Why I chose Disqus Comments

I recently moved my blog comments away the PyBlosxom comments plugin to a hosted system. The main driver was the ability for people to subscribe to comments for an article using email or RSS. It's a pain for people to have to check back to the site to see if someone has replied to their comments. I was also keen on user-experience-enhancing features such as integration with external systems like OpenID, Twitter and Yahoo.

My criteria were:

  • email subscription, RSS a bonus
  • support for pre-formatted text sections in comments (essential for code samples)
  • an import mechanism for existing comments
  • threading of comments to allow commenters to respond to each other sensibly
  • clean look with some ability to customise
  • support for a variety of authentication/profile systems

There are a number of hosted comment systems out there. The most popular options seem to be Disqus, JS-Kit Echo and IntenseDebate.

IntenseDebate was eliminated first because it doesn't seem to provide an import mechanism for custom websites. Import only seems to be supported for well known blog platforms such as Wordpress. There's no comment API either. The approach seems to be to leave your old comment system in place and just have new comments go into IntenseDebate. Not good enough, I wanted to completely replace the existing comments system.

After some deliberation I decided on JS-Kit Echo for one tiny reason: it supports the <pre> tag. The closest Disqus supported was the <code> tag which doesn't preserve white-space (useless for Python code samples).

So I paid my US$12 (it's the only service that doesn't have a free option) and started looking at how to import my existing comments using their API ... and quickly found that it sucks. Comments can be submitted but you can't specify a timestamp so they are dated with the import date. Far from ideal. Then there's the API for retrieving comments: it returns the data as JavaScript code (no not JSON)! It's pretty clear that the API is what they use with the JavaScript for Echo itself and geared for that use only. They've just thrown it out there and documented it, warts and all.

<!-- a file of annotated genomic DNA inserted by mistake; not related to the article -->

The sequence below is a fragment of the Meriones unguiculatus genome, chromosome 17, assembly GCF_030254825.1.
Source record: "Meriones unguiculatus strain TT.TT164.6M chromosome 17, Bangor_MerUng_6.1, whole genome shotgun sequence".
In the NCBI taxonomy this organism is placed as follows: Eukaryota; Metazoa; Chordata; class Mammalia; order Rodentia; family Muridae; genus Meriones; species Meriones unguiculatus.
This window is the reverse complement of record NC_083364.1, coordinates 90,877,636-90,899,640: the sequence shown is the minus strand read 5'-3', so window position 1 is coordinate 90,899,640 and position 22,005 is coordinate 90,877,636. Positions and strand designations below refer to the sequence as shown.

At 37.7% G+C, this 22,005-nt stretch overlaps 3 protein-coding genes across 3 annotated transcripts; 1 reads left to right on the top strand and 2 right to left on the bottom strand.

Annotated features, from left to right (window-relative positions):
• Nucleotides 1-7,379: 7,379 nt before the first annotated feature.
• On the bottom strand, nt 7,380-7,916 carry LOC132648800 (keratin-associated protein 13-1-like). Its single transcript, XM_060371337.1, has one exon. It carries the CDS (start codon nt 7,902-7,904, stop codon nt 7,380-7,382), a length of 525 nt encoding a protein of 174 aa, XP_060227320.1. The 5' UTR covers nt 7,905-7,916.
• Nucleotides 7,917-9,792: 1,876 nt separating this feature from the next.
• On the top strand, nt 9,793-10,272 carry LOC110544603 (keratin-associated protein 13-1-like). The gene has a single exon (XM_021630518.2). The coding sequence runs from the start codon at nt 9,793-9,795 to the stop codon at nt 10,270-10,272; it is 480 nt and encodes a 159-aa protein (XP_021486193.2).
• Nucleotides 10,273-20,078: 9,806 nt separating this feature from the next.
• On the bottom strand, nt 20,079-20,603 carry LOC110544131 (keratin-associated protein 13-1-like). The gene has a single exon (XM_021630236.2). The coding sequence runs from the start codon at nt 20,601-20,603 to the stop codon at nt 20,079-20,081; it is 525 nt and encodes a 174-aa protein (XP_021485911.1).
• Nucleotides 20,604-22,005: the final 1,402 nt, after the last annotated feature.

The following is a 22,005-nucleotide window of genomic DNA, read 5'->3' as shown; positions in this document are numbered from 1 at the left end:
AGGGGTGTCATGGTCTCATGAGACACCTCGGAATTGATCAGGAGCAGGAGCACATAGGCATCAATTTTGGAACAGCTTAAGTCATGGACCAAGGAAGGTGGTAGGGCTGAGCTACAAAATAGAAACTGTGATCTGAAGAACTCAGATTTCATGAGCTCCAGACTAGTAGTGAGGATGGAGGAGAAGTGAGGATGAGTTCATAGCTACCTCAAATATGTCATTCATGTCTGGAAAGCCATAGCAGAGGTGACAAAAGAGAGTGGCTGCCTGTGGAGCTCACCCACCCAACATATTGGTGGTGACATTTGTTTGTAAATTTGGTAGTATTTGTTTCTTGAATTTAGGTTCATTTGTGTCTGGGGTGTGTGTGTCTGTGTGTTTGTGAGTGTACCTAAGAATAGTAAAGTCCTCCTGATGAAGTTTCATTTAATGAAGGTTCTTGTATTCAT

Back to the drawing board.

The only showstopper for Disqus was the lack of <pre>. Everything else about it was great: it met all my requirements and the API was clean and comprehensive. If only there was a way to have properly formatted source code in the comments.

Light bulb moment: use a CSS hack to make <code> in comments behave like <pre>. The trick is to turn code into a block element and change how white-space is handled. The CSS snippet looks like:

.dsq-comment-message code {

Works great.

With the only blocker gone, I wrote a Python script with the help of Ian Lewis' excellent disqus-python-client package to pull in the existing comments from the old system. Within an hour or so it was ready to go.

Hopefully this article saves someone else some time if they decide to use one of these systems. Getting things running chewed up a lot more time then I had expected.

IMAPClient has a new home

I've just (finally) finished setting up a proper website for IMAPClient. The new home for the project is http://imapclient.freshfoo.com/.

It's a Trac instance with Mercurial support that monitors the main trunk repository. All items from the TODO file in the source have been converted to tickets in the bug tracker. I've even created a hokey little logo.

Let me know me know if anything looks broken.

Time to work on some long-standing bugs...

Problem installing Trac under Lighttpd+FastCGI

I just finished configuring a Trac instance for IMAPClient. To keep page response times tolerable I'm using FastCGI.

It turns out there's a little gotcha when you serve an app at the root (ie. "/") using FastCGI with Lighttpd. It passes the wrong SCRIPT_NAME and PATH_INFO to the app causing unexpected behaviour. The problem isn't there if the app is served from a prefix (eg. "/trac").

The problem is apparently fixed somewhere in Lighttpd 1.5 but I'm on 1.4.13 as shipped with Debian.

With Trac there is a workaround. If you modify Trac's FastCGI runner (fcgi_frontend.py) to correct the SCRIPT_NAME and PATH_INFO environment variables before the rest of the app sees them, the problem is solved. Here's what my fcgi_frontend.py now looks like (header comments removed):

import pkg_resources